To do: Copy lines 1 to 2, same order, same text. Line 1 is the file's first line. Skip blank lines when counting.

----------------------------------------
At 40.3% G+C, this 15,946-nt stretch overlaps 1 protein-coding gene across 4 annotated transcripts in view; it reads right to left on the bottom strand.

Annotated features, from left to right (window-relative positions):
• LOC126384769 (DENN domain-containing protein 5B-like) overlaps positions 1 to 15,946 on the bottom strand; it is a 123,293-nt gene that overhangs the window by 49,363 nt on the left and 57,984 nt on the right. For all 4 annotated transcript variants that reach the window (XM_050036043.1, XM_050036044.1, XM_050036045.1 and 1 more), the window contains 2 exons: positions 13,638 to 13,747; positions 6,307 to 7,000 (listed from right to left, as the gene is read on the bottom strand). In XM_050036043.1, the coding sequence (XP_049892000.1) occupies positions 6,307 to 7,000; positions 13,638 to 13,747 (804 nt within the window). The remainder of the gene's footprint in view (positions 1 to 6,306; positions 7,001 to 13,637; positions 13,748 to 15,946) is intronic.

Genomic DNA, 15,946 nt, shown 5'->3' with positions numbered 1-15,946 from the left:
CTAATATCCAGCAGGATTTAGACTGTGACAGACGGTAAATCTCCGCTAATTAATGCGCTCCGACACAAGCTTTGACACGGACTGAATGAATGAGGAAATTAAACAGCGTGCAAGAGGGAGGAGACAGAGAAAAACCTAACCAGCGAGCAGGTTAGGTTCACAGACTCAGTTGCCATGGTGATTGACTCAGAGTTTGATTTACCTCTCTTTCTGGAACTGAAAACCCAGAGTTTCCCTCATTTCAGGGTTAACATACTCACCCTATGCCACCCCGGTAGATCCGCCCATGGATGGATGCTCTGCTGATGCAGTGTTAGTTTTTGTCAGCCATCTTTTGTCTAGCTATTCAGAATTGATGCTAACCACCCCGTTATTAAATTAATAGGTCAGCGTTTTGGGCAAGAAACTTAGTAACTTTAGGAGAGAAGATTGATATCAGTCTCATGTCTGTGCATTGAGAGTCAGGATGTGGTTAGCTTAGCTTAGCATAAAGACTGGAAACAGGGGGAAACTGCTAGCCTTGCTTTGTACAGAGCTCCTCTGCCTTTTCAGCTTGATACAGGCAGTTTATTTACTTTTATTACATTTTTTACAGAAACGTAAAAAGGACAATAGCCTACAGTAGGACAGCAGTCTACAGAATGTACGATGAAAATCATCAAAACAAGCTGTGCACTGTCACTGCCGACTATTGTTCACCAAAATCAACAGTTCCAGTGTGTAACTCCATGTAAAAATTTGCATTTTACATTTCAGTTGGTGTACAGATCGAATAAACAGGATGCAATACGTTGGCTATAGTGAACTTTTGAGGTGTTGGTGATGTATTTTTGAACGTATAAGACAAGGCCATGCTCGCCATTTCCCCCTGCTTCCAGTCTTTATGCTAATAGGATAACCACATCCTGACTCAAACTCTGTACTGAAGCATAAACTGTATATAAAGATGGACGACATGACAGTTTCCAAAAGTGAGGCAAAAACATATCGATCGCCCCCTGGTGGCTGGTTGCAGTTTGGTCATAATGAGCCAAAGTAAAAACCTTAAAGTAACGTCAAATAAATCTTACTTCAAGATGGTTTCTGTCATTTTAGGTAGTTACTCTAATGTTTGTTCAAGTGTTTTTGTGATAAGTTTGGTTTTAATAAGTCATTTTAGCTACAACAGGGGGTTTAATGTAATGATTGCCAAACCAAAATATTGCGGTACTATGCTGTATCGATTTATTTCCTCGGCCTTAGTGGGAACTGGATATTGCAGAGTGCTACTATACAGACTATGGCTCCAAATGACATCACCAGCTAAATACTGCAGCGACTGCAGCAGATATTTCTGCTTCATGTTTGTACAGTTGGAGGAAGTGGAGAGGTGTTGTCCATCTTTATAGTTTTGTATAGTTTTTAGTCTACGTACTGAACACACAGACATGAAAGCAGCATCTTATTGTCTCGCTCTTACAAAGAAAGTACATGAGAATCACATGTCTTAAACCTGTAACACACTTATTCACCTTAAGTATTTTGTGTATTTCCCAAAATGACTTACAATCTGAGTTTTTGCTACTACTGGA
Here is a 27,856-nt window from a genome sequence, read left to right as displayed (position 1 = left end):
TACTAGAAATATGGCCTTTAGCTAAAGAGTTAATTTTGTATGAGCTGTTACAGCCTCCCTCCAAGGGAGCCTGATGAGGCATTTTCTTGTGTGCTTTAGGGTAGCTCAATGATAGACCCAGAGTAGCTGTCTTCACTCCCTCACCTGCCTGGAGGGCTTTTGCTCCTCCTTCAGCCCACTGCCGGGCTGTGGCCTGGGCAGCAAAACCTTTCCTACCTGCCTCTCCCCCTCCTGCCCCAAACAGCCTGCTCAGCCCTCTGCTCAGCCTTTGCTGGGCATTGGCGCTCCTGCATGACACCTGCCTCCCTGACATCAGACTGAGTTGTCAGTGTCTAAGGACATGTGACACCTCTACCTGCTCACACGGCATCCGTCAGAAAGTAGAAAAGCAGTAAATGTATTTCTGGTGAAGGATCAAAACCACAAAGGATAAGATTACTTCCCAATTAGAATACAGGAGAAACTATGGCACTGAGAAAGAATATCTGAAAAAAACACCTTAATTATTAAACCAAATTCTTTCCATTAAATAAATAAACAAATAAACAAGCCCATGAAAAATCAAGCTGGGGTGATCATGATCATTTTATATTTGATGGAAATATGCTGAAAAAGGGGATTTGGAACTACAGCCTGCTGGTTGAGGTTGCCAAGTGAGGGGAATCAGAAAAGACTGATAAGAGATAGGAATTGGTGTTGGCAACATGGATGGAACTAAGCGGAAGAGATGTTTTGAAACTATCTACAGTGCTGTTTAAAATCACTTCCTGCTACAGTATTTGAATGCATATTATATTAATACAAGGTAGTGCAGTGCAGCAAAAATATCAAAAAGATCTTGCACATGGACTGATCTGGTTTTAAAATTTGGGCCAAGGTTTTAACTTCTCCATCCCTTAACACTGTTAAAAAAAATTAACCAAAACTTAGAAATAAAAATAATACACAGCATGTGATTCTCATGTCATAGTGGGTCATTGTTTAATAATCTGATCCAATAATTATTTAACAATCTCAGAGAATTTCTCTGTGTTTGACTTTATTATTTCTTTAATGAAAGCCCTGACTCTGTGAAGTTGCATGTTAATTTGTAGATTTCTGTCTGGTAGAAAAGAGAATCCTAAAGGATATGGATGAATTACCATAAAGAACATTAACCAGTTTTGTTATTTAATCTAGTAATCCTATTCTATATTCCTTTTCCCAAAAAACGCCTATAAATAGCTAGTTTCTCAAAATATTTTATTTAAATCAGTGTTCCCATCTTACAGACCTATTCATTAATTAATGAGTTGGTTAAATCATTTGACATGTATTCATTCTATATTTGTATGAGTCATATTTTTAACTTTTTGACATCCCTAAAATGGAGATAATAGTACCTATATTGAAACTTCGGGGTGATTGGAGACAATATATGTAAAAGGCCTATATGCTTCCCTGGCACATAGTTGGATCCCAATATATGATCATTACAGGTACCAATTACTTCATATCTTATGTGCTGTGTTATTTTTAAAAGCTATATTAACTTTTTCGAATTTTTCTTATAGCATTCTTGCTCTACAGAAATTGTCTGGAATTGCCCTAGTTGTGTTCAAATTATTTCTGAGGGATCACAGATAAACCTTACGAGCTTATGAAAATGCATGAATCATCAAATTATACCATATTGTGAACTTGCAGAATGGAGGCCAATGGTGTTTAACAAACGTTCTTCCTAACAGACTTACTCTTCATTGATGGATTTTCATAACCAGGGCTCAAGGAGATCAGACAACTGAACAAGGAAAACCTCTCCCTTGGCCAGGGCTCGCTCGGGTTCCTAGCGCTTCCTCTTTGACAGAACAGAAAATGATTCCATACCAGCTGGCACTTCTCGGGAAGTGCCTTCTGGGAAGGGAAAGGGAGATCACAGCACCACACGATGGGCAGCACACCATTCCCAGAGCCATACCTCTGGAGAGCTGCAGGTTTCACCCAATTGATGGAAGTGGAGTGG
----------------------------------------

At 40.3% G+C, this 15,946-nt stretch overlaps 1 protein-coding gene across 4 annotated transcripts in view; it reads right to left on the bottom strand.

Annotated features, from left to right (window-relative positions):